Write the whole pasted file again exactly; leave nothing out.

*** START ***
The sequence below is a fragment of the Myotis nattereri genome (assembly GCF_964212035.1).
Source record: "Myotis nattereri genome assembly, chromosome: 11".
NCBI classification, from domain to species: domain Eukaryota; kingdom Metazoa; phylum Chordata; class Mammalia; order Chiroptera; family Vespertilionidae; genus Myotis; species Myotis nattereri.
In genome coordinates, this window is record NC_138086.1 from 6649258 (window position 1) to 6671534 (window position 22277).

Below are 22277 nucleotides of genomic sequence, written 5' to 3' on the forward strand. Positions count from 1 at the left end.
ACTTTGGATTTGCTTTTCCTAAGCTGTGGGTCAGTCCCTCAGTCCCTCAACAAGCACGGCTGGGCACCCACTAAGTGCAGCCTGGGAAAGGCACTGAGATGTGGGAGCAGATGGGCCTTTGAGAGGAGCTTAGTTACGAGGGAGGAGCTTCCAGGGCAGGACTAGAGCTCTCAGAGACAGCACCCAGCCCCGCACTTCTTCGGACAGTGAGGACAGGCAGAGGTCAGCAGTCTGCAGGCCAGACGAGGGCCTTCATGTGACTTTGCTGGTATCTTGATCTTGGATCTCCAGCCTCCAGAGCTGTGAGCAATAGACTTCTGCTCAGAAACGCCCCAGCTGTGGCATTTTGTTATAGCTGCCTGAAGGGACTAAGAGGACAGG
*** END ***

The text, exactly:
The sequence below is a fragment of the Myotis nattereri genome (assembly GCF_964212035.1).
Source record: "Myotis nattereri genome assembly, chromosome: 11".
NCBI classification, from domain to species: domain Eukaryota; kingdom Metazoa; phylum Chordata; class Mammalia; order Chiroptera; family Vespertilionidae; genus Myotis; species Myotis nattereri.
In genome coordinates, this window is record NC_138086.1 from 6649258 (window position 1) to 6671534 (window position 22277).

Below are 22277 nucleotides of genomic sequence, written 5' to 3' on the forward strand. Positions count from 1 at the left end.
ACTTTGGATTTGCTTTTCCTAAGCTGTGGGTCAGTCCCTCAGTCCCTCAACAAGCACGGCTGGGCACCCACTAAGTGCAGCCTGGGAAAGGCACTGAGATGTGGGAGCAGATGGGCCTTTGAGAGGAGCTTAGTTACGAGGGAGGAGCTTCCAGGGCAGGACTAGAGCTCTCAGAGACAGCACCCAGCCCCGCACTTCTTCGGACAGTGAGGACAGGCAGAGGTCAGCAGTCTGCAGGCCAGACGAGGGCCTTCATGTGACTTTGCTGGTATCTTGATCTTGGATCTCCAGCCTCCAGAGCTGTGAGCAATAGACTTCTGCTCAGAAACGCCCCAGCTGTGGCATTTTGTTATAGCTGCCTGAAGGGACTAAGAGGACAGG